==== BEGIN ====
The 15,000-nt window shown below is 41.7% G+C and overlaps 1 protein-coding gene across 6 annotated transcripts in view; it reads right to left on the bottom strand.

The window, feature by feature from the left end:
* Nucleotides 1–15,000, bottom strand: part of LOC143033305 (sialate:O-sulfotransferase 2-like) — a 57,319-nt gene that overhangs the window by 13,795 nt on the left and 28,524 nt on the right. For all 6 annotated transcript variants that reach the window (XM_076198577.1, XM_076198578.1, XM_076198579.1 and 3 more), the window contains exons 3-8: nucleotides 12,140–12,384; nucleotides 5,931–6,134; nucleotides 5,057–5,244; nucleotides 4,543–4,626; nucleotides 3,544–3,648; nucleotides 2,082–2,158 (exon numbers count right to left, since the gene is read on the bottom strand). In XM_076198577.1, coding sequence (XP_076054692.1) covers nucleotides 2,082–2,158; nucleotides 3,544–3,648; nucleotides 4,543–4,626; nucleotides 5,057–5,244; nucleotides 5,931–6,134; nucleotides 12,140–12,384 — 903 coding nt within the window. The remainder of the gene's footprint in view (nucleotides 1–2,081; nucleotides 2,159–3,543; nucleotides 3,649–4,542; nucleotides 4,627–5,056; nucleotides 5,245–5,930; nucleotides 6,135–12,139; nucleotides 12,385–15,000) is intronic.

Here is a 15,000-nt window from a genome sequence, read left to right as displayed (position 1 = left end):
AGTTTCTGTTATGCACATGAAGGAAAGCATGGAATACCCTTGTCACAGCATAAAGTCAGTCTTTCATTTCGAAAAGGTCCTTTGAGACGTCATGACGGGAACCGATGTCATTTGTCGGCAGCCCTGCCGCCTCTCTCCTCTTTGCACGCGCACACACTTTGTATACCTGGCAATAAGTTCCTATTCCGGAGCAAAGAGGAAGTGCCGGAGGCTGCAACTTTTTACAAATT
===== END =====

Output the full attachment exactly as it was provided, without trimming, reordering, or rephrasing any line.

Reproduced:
The 15,000-nt window shown below is 41.7% G+C and overlaps 1 protein-coding gene across 6 annotated transcripts in view; it reads right to left on the bottom strand.

The window, feature by feature from the left end:
* Nucleotides 1–15,000, bottom strand: part of LOC143033305 (sialate:O-sulfotransferase 2-like) — a 57,319-nt gene that overhangs the window by 13,795 nt on the left and 28,524 nt on the right. For all 6 annotated transcript variants that reach the window (XM_076198577.1, XM_076198578.1, XM_076198579.1 and 3 more), the window contains exons 3-8: nucleotides 12,140–12,384; nucleotides 5,931–6,134; nucleotides 5,057–5,244; nucleotides 4,543–4,626; nucleotides 3,544–3,648; nucleotides 2,082–2,158 (exon numbers count right to left, since the gene is read on the bottom strand). In XM_076198577.1, coding sequence (XP_076054692.1) covers nucleotides 2,082–2,158; nucleotides 3,544–3,648; nucleotides 4,543–4,626; nucleotides 5,057–5,244; nucleotides 5,931–6,134; nucleotides 12,140–12,384 — 903 coding nt within the window. The remainder of the gene's footprint in view (nucleotides 1–2,081; nucleotides 2,159–3,543; nucleotides 3,649–4,542; nucleotides 4,627–5,056; nucleotides 5,245–5,930; nucleotides 6,135–12,139; nucleotides 12,385–15,000) is intronic.

Here is a 15,000-nt window from a genome sequence, read left to right as displayed (position 1 = left end):
AGTTTCTGTTATGCACATGAAGGAAAGCATGGAATACCCTTGTCACAGCATAAAGTCAGTCTTTCATTTCGAAAAGGTCCTTTGAGACGTCATGACGGGAACCGATGTCATTTGTCGGCAGCCCTGCCGCCTCTCTCCTCTTTGCACGCGCACACACTTTGTATACCTGGCAATAAGTTCCTATTCCGGAGCAAAGAGGAAGTGCCGGAGGCTGCAACTTTTTACAAATT